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The book "Slide Rule" by Neville Shute documents exactly this happening to the R100 after it flew into a storm over the St. Lawrence river. They had crew members walk out on top of the ship and patch the damage while in flight.

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Volcanic ash can potentially a violent storm, and has the potential to damage/stall the engines

This is also what happened with British Airways Flight 9, where the airplane entered a volcanic cloud in the night, despite seeing nothing on their weather radar. After a while, the ash melted inside the engines, stalling them.

They eventually recovered their engines by flying low enough (and the usual turbulence shaking the solidified ash away), and repeated attempts of restarting, but 1 engine caught fire, so it had to be shut down again.

With a bit of creativity, this fits your definition of "repairable failure", as to repair the damage, they basically need to shutdown their engines (if they didn't stall already), decent below the ash cloud and "shake the engines up" to remove the ash (or make them fly though an patch of turbulent air)

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    $\begingroup$ Unfortunately for this scenario, airships use piston engines, not turbofans. Those will either be damaged beyond repair (if they don't have intake air filters) or essentially unaffected (if they do). $\endgroup$ – Mark Mar 17 at 21:34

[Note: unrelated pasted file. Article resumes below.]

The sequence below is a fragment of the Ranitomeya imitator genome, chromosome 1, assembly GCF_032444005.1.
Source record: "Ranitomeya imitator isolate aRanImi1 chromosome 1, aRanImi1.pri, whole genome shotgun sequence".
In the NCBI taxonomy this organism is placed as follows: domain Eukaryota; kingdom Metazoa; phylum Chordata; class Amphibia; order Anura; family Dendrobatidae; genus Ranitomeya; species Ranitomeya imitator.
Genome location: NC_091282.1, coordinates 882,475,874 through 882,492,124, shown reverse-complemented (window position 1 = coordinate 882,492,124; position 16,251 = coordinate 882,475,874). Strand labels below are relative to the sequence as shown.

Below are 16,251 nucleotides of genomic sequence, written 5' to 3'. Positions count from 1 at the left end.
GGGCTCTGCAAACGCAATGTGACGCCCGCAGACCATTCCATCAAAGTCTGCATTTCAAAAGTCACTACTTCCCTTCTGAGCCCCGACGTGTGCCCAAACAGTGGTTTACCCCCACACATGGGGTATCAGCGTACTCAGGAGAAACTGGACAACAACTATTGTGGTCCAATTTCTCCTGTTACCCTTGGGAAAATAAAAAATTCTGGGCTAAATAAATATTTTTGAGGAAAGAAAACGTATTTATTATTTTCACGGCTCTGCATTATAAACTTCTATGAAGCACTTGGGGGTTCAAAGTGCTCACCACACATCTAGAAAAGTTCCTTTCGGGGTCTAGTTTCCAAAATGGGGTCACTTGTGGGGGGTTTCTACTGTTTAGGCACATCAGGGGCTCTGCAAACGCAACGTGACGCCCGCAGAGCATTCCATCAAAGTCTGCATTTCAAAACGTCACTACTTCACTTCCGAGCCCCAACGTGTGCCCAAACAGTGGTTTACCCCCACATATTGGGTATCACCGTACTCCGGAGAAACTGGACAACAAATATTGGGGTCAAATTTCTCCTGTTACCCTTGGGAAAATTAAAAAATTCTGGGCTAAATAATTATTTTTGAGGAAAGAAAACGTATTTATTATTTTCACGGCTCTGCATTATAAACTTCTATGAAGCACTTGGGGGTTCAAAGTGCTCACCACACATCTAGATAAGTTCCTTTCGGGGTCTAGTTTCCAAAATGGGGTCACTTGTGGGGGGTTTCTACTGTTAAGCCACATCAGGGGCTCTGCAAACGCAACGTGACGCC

• $\begingroup$ @Mark would enough of it block the filters though? $\endgroup$ – Aethenosity Mar 18 at 3:42
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    $\begingroup$ Yes, but swapping out the filter for a new one (or knocking the dust out of the old one) is a quick, easy procedure. For a classic airship with one mechanic per engine, I expect the total downtime to be under a minute -- quick enough that they probably won't bother notifying the control room. $\endgroup$ – Mark Mar 18 at 4:42
  • $\begingroup$ @mark But to swap out the air filter, you first need to get out of the storm (as the lungs of people don't like the dust filled atmosphere), something that is hard to do when you have no thrust $\endgroup$ – Ferrybig Mar 18 at 6:10
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    $\begingroup$ An airship typically has more than one engine: the Graf Zeppelin had five, the USS Akron had eight, the R100 had six. It's unlikely that all of them will fail at the same time, and even if they do, you don't need to leave the storm to change the filter. The engine gondolas of an airship are semi-sealed for aerodynamic purposes, and you can just put a scarf or something over your mouth to deal with what dust does get in. $\endgroup$ – Mark Mar 18 at 6:17
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Here's a proposition for a different sort of air ship:

Consider an airship that had a skin of foamed glass (density 10 lbs/cubic foot) Foamed glass is a pretty good insulator. Now generate your lift by controlling the temperature of the air.

This gives rise to a new failure mode -- lost of heater.

Note that if you have a craft propelled by internal combustion engines, the waste heat from the engine may be sufficient to provide lift.

Note that you need temperatures of about 270 C to get about the same lift as natural gas at the same temp and pressure.